But the marine water —

Potter Stewart:

Those cases involved a — or at least Puyallup I and II involved a sport fishing for steelhead —

Slade Gorton:

Yes.

Potter Stewart:

— and this case involves primarily at least commercial fishing for salmon.

Slade Gorton:

For salmon.

That’s exactly right.

And there is in addition a major distinction between those two.

Steelhead can only be caught in freshwater.

By the time fish get to freshwater, conservation policies are very simple.

The only conceivable conservation policy is one which will get enough fish upstream to spawn.

Slade Gorton:

When one’s dealing with the marine salmon fishery however conservation has necessarily got to be a much broader concept.

If you look at the map on page 348 in the joint appendix which is referred to in the briefs of the tribes, you will note major areas in Puget Sound denominated salmon preserves.

The tribes characterize those as areas which are permanently close to commercial fishing.

That is an error as far as the south Sound preserves their concern that there are frequent commercial fisheries there.

It’s a perfect to characterization along the shores of the Strait of Juan de Fuca and what called areas one and two.

No commercial fishing for salmon is permitted there but a sport fishery is.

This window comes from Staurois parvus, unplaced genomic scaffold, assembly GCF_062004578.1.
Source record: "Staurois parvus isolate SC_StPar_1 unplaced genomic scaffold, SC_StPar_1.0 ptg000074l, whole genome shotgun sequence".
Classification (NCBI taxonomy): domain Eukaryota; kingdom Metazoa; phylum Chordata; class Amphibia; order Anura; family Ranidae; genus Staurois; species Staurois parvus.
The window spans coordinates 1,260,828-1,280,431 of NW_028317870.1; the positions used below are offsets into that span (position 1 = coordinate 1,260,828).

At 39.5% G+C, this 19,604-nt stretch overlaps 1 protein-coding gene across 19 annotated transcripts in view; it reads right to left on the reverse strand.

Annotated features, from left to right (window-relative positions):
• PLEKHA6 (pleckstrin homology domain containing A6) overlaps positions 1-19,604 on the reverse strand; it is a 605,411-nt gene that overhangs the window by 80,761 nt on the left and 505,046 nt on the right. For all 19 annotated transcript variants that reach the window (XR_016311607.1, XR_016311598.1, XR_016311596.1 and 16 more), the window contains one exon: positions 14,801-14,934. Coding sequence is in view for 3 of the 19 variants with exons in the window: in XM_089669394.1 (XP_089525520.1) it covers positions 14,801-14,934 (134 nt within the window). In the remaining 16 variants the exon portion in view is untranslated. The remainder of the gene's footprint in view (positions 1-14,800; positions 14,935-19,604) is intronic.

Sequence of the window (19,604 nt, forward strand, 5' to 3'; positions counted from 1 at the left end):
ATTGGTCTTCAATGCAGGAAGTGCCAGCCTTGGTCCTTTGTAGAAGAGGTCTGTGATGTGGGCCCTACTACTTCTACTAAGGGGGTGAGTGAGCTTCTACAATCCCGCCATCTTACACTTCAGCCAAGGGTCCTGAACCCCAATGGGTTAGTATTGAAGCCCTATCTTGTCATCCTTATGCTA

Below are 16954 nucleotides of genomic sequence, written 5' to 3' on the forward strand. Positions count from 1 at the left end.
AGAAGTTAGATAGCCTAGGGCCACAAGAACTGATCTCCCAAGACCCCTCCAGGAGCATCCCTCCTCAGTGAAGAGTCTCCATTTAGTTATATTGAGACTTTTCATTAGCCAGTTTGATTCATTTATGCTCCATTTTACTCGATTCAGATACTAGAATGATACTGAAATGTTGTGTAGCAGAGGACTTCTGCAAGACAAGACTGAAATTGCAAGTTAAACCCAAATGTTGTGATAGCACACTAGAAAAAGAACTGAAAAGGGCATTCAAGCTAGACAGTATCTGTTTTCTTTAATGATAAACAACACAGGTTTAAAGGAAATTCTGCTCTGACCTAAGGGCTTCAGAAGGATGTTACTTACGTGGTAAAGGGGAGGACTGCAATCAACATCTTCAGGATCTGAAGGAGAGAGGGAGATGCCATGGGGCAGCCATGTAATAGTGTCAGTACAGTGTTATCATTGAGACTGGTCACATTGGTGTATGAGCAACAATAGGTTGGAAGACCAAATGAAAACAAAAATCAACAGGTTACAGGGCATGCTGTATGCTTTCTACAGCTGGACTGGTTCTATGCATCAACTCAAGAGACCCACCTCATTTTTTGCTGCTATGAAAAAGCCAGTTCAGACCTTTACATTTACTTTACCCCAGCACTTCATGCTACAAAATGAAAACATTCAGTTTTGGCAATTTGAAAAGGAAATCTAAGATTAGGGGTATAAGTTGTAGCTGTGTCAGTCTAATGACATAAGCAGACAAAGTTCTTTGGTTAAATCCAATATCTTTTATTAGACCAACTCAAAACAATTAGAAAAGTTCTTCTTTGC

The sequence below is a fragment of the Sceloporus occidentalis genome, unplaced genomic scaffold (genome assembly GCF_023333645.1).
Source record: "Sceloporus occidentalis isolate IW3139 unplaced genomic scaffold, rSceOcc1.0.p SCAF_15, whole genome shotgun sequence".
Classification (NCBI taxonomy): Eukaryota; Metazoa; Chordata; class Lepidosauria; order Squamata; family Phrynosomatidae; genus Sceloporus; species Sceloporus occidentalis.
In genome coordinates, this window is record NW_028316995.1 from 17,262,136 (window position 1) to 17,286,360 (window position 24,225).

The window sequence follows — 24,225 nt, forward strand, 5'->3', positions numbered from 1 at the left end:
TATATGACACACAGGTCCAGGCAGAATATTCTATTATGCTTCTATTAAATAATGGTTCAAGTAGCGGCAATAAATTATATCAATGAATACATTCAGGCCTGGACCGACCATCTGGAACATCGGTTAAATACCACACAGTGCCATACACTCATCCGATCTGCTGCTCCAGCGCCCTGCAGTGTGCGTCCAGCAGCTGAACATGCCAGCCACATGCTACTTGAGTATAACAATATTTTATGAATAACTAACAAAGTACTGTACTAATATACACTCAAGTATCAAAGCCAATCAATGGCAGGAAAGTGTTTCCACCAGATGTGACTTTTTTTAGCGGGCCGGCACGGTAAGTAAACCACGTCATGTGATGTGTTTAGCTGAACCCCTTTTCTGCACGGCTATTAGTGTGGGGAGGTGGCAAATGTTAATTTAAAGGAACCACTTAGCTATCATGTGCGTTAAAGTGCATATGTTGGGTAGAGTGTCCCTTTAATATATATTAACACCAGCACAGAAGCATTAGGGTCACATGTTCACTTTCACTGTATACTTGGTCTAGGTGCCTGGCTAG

That bring those areas precisely into your Puyallup II situation since they are “usual and accustomed grounds and stations”.

We simply cannot ban entirely a commercial fishery there and the District Court has permitted Indian fisheries there.

But the state can permit non-Indian fisheries there.

If conservation is the only way that we can control the fishery and if conservation is only letting enough fish to escape to spawn inevitably the whole commercial fishery is going to get driven out there so that both sides can get their share because it can’t be closed down as to non-Indians until you’ve gotten down to just the number of fish necessary for escapement.

So conservation in a marine area in the commercial field has got to include something else than pure escapement for spawning.

It’s got to include a concept of optimum yield and of a fair distribution of the fishery among all types of fishermen, Indians or non-Indians, (Inaudible), Gillnetters and the like.

Every one of your cases in which you’ve used the word conservation.

Six straight cases from Winans to Puyallup III have all dealt with freshwater fisheries.

This is the first time we are dealing with a marine salt water fishery.

Potter Stewart:

Is there any freshwater fishing involved in this case at all?

Slade Gorton:

Yes.